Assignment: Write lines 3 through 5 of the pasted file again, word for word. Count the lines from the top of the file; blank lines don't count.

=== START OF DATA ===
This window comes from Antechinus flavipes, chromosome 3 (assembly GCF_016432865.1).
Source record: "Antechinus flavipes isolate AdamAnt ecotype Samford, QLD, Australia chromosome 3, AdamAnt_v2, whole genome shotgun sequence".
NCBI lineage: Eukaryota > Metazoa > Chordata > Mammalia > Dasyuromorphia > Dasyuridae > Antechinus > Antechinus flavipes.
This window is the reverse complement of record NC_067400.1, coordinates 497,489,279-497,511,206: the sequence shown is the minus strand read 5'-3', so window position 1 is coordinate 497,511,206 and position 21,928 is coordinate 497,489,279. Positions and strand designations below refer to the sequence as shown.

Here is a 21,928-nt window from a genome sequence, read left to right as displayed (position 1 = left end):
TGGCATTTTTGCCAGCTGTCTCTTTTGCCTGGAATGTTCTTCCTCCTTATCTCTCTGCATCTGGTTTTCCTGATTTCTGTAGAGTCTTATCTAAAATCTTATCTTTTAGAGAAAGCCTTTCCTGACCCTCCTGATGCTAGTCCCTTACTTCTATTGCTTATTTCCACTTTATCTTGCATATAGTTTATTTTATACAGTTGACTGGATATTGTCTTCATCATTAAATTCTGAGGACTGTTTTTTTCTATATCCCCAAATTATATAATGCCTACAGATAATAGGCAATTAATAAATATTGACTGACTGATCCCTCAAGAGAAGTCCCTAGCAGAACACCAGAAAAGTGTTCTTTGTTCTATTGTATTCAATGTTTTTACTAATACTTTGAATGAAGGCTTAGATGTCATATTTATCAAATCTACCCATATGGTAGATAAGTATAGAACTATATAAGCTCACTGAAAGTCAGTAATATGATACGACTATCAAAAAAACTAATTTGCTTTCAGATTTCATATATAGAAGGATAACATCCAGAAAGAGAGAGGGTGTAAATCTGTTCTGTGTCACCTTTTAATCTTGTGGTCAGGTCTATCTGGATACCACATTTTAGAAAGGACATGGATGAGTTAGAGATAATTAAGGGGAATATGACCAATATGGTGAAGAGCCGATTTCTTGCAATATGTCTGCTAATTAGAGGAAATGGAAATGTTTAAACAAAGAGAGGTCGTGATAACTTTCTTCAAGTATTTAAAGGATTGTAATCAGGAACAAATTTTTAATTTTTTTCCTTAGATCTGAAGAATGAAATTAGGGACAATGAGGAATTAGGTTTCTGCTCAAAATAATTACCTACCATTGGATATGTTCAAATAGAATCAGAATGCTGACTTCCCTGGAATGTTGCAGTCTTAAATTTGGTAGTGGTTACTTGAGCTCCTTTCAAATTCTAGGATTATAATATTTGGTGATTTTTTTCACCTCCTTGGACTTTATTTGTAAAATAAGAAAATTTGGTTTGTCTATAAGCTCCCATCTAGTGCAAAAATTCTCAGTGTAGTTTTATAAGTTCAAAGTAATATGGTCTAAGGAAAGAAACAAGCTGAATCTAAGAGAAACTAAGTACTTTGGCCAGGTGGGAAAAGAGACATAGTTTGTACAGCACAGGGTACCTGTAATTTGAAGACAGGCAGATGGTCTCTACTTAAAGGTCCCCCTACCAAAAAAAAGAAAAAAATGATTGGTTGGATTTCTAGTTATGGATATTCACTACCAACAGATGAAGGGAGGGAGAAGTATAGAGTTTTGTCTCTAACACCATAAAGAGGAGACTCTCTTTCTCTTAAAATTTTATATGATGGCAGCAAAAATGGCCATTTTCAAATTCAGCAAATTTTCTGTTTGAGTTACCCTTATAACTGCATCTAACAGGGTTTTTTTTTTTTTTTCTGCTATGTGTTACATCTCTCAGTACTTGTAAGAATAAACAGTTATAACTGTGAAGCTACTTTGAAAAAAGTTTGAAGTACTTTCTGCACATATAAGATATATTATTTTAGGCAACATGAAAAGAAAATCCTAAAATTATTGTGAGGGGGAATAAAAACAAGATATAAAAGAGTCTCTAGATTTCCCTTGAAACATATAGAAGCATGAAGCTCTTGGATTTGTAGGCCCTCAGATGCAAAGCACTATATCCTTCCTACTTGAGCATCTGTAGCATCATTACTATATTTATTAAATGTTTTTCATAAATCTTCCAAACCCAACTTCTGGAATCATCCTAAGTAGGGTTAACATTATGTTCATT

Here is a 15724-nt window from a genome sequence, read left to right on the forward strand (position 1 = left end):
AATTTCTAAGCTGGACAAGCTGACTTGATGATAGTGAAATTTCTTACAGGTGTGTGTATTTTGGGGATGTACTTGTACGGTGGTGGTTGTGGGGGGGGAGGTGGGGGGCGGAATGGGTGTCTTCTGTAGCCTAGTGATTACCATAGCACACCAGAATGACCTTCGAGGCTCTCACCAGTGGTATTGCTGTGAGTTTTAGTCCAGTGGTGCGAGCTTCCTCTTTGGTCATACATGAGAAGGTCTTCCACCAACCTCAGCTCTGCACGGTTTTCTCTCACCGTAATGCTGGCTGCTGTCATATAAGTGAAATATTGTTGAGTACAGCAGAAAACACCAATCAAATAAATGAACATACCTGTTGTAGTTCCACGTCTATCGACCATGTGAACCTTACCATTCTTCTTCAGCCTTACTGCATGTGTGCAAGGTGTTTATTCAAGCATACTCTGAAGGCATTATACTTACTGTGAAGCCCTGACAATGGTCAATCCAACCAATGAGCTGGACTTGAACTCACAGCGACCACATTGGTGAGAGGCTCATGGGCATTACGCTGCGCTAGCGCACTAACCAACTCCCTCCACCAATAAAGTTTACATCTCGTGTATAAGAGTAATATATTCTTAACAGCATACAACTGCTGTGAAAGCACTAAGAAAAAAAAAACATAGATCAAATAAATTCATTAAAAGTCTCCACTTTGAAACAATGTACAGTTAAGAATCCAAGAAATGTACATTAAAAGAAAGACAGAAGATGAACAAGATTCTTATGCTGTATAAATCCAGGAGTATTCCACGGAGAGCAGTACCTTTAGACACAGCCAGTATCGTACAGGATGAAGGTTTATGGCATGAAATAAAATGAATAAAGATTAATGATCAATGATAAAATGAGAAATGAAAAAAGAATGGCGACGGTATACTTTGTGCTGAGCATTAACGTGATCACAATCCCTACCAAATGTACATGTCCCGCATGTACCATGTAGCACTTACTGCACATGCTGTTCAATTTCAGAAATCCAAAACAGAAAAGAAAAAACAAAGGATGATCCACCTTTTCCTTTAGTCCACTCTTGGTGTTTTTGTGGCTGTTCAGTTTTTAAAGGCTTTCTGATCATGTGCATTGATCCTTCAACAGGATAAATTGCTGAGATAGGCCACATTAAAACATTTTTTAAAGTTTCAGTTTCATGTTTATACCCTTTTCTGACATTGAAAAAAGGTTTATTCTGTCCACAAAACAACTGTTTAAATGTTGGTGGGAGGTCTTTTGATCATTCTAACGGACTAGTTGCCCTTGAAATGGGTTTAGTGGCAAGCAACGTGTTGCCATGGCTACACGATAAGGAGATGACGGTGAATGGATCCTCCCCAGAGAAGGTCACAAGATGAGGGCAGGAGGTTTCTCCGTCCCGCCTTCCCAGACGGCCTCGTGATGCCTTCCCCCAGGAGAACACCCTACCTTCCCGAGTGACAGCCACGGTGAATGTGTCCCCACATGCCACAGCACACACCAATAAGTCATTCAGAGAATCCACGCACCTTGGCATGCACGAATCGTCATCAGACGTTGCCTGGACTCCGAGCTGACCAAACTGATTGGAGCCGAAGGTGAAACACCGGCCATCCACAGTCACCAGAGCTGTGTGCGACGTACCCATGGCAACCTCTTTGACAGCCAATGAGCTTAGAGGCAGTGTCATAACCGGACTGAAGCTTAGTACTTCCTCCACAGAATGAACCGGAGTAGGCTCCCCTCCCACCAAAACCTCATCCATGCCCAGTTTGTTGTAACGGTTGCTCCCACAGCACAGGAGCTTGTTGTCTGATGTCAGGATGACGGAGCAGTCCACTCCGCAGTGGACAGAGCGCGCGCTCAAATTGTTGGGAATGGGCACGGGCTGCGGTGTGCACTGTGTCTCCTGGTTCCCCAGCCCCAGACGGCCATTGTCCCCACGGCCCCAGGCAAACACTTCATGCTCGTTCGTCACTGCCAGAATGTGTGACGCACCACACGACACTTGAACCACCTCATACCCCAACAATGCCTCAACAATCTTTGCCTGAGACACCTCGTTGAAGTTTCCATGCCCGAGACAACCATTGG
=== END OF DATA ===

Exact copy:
NCBI lineage: Eukaryota > Metazoa > Chordata > Mammalia > Dasyuromorphia > Dasyuridae > Antechinus > Antechinus flavipes.
This window is the reverse complement of record NC_067400.1, coordinates 497,489,279-497,511,206: the sequence shown is the minus strand read 5'-3', so window position 1 is coordinate 497,511,206 and position 21,928 is coordinate 497,489,279. Positions and strand designations below refer to the sequence as shown.

Here is a 21,928-nt window from a genome sequence, read left to right as displayed (position 1 = left end):